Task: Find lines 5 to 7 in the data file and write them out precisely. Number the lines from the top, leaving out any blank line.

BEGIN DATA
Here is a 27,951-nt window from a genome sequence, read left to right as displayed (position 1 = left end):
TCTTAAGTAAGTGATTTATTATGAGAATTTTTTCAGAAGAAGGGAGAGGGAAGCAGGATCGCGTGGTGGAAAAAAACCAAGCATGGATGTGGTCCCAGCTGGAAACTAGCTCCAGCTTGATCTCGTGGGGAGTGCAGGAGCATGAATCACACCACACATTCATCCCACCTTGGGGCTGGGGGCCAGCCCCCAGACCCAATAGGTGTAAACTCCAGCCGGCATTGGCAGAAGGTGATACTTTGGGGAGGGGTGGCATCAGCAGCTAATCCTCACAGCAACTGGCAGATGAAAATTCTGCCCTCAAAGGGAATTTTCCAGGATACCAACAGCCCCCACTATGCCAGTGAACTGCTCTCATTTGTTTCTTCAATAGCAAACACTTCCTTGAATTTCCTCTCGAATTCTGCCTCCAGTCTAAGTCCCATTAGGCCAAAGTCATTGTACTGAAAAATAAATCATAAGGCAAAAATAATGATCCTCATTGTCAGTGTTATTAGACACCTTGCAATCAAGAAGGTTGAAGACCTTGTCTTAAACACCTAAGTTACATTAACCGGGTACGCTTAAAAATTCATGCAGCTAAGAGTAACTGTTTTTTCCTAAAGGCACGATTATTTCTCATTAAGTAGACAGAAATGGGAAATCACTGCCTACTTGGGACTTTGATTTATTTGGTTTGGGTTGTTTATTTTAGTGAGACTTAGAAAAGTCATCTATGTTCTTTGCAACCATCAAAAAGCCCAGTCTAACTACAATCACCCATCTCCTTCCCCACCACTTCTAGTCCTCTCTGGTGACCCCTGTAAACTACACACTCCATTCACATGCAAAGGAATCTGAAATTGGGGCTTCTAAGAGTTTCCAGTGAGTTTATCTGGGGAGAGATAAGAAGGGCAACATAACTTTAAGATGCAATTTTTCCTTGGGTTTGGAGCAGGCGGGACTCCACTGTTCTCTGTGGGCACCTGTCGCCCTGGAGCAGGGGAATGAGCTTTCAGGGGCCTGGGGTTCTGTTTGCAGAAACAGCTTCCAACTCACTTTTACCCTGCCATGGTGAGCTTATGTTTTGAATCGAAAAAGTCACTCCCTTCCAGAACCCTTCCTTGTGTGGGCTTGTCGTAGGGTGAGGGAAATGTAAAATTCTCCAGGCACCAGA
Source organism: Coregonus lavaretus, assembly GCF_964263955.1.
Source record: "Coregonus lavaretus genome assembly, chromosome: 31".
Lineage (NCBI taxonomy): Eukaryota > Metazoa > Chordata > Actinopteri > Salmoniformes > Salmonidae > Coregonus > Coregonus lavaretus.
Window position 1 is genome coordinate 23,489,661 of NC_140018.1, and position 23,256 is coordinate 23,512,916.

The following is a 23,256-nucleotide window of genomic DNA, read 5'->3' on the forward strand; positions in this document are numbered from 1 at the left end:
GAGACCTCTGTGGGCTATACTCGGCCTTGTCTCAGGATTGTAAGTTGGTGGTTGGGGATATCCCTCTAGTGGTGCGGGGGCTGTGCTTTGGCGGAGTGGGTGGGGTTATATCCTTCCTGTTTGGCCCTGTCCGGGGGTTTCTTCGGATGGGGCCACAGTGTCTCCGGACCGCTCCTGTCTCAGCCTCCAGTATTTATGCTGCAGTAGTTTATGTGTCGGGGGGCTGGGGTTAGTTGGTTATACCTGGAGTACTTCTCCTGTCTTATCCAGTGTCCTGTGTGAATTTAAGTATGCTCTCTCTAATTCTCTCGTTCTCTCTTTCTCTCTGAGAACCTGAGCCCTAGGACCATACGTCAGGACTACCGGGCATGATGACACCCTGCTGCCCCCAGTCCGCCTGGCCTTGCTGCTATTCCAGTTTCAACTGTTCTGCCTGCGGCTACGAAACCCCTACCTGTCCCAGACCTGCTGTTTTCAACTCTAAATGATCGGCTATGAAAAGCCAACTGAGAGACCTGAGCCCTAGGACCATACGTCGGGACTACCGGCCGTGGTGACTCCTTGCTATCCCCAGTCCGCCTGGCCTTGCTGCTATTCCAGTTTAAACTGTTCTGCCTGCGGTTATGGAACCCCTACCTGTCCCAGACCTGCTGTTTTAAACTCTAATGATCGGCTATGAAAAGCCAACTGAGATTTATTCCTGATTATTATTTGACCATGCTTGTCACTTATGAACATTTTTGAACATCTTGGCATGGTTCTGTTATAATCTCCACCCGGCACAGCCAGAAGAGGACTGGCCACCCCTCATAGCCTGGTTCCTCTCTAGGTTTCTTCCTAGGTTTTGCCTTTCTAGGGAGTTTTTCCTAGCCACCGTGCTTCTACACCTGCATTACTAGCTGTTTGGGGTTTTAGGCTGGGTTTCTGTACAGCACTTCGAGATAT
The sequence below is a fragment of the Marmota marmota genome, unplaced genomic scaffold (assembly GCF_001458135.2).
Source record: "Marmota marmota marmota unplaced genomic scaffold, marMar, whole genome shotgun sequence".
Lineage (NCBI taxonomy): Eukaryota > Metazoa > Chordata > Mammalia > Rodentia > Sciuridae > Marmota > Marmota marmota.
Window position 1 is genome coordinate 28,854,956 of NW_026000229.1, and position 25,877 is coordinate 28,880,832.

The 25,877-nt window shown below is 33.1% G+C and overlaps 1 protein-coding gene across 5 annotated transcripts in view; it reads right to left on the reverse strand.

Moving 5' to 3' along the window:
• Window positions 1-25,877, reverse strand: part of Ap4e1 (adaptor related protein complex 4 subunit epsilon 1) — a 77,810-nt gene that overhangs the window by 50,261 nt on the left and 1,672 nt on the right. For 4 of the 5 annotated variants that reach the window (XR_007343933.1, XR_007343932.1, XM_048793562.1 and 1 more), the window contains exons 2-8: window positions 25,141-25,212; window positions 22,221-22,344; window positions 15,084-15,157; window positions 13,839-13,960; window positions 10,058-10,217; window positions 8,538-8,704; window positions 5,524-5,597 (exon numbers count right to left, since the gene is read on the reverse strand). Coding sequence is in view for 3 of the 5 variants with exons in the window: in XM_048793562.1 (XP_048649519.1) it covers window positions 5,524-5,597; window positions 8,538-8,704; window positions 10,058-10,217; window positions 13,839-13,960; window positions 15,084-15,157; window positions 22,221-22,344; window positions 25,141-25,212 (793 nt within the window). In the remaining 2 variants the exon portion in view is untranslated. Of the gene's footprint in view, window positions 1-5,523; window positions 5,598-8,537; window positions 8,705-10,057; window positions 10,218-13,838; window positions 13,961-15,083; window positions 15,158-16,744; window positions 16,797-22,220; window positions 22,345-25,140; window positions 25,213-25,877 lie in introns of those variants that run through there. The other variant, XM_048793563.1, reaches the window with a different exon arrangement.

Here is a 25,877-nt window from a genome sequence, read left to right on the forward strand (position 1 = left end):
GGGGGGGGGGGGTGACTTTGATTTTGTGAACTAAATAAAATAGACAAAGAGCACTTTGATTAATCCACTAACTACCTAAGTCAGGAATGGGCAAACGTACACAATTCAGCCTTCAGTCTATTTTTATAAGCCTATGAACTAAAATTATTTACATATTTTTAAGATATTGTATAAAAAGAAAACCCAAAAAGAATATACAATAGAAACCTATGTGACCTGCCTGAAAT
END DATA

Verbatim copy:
Lineage (NCBI taxonomy): Eukaryota > Metazoa > Chordata > Actinopteri > Salmoniformes > Salmonidae > Coregonus > Coregonus lavaretus.
Window position 1 is genome coordinate 23,489,661 of NC_140018.1, and position 23,256 is coordinate 23,512,916.

The following is a 23,256-nucleotide window of genomic DNA, read 5'->3' on the forward strand; positions in this document are numbered from 1 at the left end: